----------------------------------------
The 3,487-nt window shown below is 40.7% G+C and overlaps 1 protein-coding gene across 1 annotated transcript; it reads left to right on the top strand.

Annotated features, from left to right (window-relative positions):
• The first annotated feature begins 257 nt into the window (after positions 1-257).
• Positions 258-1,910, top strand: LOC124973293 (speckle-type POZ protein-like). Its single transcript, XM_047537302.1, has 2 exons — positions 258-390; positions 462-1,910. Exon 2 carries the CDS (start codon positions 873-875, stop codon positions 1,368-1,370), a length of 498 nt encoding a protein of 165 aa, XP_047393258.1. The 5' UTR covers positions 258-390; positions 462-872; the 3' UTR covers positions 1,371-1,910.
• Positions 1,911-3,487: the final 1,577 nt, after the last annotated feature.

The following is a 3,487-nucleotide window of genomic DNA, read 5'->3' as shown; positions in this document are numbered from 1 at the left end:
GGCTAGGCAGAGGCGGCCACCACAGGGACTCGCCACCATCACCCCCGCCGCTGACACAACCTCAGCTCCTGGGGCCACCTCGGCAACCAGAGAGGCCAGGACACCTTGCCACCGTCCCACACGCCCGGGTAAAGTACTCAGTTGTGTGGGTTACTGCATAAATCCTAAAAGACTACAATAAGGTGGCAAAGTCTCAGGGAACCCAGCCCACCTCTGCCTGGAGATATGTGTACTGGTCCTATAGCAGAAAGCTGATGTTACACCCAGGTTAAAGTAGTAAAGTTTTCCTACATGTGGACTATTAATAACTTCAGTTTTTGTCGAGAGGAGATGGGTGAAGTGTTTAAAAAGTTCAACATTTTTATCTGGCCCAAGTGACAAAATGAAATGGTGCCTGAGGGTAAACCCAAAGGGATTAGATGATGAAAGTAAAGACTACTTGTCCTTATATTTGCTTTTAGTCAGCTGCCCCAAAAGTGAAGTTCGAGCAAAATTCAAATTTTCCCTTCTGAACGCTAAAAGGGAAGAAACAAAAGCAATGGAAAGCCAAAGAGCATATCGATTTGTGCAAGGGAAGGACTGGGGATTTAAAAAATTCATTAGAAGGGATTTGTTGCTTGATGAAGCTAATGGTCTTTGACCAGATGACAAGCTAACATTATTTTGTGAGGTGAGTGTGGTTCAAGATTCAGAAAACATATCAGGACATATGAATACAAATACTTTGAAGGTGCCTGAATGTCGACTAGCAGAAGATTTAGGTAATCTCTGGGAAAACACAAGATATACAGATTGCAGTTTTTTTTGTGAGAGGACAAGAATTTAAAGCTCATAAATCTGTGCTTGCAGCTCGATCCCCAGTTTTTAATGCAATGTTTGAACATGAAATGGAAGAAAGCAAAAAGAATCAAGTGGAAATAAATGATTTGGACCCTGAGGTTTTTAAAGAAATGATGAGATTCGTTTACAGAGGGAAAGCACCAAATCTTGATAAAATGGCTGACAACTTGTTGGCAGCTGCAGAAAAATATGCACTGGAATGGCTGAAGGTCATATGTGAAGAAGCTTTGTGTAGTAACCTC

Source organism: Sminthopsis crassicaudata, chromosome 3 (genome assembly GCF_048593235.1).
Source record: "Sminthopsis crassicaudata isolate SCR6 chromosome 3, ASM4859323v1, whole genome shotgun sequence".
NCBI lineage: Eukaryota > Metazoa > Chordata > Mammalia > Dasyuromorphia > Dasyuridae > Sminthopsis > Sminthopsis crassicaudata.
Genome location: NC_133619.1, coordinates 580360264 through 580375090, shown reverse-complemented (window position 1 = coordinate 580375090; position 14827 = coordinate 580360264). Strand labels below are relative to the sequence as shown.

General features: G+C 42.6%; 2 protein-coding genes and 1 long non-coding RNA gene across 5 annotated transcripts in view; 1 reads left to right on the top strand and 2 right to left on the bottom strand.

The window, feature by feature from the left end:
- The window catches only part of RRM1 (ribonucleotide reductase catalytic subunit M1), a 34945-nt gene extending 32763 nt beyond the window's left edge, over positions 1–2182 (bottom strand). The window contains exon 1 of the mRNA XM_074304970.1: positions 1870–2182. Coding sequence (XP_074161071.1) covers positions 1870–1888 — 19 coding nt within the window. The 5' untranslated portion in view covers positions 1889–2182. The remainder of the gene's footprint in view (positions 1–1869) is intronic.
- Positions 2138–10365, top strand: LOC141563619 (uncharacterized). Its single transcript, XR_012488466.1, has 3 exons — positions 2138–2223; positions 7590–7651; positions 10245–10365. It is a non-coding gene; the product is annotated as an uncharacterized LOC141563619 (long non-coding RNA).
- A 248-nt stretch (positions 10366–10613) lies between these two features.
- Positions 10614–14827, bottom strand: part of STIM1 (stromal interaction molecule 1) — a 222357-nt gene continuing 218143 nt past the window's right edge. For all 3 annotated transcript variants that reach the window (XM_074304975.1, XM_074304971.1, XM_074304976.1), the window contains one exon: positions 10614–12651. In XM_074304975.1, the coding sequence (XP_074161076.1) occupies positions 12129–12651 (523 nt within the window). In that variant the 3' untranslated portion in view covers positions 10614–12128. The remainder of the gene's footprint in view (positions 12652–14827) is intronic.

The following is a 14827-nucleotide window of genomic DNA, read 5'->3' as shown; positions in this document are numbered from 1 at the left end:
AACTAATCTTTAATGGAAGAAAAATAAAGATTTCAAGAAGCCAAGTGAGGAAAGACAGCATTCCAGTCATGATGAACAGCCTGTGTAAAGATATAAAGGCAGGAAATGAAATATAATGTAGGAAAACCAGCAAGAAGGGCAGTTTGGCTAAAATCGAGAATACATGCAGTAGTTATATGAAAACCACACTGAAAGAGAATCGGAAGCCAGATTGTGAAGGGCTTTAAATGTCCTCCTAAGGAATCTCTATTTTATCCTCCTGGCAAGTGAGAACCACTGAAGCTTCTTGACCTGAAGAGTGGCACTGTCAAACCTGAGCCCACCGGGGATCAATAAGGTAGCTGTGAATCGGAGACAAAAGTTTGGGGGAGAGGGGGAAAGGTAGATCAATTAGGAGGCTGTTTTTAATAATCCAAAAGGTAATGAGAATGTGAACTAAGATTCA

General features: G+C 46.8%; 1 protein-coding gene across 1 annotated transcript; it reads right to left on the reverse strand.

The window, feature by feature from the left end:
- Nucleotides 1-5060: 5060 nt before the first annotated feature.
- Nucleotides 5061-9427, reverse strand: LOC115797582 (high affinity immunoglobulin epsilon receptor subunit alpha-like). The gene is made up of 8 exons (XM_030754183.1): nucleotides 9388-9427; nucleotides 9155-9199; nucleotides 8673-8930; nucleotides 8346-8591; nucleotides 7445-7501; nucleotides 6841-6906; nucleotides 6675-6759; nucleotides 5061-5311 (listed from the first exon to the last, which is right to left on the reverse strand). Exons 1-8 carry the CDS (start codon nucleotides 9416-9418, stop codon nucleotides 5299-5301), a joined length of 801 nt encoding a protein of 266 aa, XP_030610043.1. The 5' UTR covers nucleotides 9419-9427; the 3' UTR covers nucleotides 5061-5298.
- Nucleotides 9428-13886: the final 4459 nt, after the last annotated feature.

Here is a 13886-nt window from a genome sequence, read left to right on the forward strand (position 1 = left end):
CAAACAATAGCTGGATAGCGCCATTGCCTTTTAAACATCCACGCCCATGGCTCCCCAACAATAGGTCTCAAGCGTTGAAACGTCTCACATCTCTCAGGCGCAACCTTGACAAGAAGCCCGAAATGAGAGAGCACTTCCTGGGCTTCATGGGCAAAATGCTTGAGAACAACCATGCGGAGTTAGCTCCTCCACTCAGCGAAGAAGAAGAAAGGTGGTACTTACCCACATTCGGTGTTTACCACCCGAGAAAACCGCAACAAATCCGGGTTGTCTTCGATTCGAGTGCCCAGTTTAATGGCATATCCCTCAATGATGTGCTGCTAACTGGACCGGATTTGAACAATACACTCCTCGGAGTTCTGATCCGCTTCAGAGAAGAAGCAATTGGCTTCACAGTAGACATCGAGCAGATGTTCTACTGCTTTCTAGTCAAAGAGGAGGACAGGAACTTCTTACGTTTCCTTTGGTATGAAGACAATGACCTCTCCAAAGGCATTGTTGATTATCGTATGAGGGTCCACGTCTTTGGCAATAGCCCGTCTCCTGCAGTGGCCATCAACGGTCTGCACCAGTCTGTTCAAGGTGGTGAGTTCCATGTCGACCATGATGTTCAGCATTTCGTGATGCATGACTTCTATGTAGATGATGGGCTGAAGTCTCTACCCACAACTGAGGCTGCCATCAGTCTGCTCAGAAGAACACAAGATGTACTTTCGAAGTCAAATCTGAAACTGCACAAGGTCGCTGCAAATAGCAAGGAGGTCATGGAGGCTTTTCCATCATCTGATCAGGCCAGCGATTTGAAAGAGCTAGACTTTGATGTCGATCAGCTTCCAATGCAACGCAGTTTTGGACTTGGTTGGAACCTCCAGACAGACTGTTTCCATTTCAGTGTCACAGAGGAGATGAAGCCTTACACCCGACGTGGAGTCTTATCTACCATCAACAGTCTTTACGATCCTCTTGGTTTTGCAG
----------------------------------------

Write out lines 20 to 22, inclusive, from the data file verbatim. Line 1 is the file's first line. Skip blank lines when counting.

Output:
General features: G+C 46.8%; 1 protein-coding gene across 1 annotated transcript; it reads right to left on the reverse strand.

The window, feature by feature from the left end:
- Nucleotides 1-5060: 5060 nt before the first annotated feature.